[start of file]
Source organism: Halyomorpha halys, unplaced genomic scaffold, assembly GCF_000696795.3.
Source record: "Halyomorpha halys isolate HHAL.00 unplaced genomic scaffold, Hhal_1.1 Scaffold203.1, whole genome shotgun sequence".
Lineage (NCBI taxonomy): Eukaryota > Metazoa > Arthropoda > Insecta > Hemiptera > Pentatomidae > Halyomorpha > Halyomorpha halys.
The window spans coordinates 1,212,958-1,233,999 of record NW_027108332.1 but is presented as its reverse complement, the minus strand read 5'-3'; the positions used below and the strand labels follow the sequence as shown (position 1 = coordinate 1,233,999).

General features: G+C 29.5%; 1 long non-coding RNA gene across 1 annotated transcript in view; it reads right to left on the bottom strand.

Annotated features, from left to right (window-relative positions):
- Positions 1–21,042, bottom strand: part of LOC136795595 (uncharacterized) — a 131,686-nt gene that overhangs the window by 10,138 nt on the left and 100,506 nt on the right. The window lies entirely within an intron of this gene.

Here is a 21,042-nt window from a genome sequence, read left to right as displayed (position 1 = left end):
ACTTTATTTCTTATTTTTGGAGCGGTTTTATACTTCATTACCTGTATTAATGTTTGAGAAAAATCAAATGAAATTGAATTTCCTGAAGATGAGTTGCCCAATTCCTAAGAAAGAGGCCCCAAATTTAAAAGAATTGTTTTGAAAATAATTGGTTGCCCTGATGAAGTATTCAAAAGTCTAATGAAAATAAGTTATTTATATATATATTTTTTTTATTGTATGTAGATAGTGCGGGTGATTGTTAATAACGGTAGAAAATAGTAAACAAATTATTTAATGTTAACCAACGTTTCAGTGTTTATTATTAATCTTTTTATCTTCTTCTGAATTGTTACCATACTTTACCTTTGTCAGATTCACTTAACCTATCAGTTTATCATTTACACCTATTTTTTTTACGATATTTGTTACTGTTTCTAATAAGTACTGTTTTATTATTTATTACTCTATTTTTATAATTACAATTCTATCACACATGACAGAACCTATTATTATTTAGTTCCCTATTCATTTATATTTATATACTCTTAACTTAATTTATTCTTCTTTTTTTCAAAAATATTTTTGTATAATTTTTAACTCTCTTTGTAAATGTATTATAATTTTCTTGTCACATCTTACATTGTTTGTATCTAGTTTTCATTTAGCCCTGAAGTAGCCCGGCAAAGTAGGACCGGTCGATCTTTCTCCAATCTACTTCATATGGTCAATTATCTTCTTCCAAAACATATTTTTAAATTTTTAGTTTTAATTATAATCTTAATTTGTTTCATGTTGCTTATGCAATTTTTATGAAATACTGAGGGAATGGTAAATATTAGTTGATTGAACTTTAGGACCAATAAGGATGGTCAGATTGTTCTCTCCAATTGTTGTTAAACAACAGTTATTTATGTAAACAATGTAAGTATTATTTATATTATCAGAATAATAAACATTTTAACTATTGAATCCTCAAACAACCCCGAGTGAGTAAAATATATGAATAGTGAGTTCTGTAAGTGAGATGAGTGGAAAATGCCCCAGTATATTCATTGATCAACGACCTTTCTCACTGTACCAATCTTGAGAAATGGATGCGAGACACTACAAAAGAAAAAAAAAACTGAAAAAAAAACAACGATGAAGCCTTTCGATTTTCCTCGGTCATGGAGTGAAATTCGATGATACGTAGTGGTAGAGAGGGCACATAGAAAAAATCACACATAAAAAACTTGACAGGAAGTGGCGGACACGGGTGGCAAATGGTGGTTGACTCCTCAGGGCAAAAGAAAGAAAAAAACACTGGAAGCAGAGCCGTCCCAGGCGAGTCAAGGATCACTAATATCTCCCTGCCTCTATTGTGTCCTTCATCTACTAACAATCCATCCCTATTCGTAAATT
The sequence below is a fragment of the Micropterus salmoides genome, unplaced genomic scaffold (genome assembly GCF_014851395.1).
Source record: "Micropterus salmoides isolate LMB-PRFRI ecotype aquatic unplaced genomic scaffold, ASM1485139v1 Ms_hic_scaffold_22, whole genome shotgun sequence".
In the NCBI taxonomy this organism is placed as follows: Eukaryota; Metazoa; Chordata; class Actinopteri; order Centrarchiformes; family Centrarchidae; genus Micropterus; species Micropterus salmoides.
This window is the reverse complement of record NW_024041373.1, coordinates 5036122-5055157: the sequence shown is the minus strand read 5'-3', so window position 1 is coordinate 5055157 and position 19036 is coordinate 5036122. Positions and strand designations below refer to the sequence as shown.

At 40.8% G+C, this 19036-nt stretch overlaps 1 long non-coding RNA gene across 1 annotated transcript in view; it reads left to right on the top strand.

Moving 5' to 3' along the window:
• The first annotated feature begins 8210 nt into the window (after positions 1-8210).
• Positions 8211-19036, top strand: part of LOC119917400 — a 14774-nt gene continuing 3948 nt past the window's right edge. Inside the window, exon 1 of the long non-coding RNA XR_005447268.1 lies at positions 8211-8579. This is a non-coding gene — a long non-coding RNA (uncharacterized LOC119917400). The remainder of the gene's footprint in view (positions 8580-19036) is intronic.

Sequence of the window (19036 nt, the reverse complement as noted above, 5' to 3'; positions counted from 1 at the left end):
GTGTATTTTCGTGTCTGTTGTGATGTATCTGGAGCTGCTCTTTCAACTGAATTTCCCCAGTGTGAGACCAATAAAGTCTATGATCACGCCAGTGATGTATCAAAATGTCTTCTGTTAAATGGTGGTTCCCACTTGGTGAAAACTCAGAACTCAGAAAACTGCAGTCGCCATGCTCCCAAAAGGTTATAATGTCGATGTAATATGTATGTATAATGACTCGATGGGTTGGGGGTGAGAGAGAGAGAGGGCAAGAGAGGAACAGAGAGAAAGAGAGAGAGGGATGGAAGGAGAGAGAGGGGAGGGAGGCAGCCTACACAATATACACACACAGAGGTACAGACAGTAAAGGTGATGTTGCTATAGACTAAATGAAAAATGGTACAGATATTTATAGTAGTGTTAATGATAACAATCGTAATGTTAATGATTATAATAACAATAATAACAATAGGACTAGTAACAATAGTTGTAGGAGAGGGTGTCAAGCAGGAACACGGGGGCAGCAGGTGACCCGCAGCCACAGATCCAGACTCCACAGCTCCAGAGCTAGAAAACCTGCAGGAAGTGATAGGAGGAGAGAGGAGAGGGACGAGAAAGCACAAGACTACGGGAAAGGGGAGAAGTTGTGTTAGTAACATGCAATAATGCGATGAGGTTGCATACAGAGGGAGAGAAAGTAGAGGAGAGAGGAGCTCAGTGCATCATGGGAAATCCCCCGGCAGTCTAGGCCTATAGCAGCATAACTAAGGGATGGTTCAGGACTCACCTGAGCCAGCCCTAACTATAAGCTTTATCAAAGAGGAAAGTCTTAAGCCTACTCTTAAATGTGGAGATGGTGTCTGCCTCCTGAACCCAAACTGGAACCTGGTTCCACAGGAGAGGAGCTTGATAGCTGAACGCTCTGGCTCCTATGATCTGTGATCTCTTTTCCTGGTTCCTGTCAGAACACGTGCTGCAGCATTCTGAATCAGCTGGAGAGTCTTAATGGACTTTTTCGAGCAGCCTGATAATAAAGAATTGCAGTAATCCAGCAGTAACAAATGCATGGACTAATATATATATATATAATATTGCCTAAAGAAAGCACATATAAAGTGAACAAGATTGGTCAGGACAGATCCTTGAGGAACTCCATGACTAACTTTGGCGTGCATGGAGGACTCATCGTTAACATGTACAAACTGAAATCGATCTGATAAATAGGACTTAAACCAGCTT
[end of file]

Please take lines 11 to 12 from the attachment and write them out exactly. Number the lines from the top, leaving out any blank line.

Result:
Source record: "Micropterus salmoides isolate LMB-PRFRI ecotype aquatic unplaced genomic scaffold, ASM1485139v1 Ms_hic_scaffold_22, whole genome shotgun sequence".
In the NCBI taxonomy this organism is placed as follows: Eukaryota; Metazoa; Chordata; class Actinopteri; order Centrarchiformes; family Centrarchidae; genus Micropterus; species Micropterus salmoides.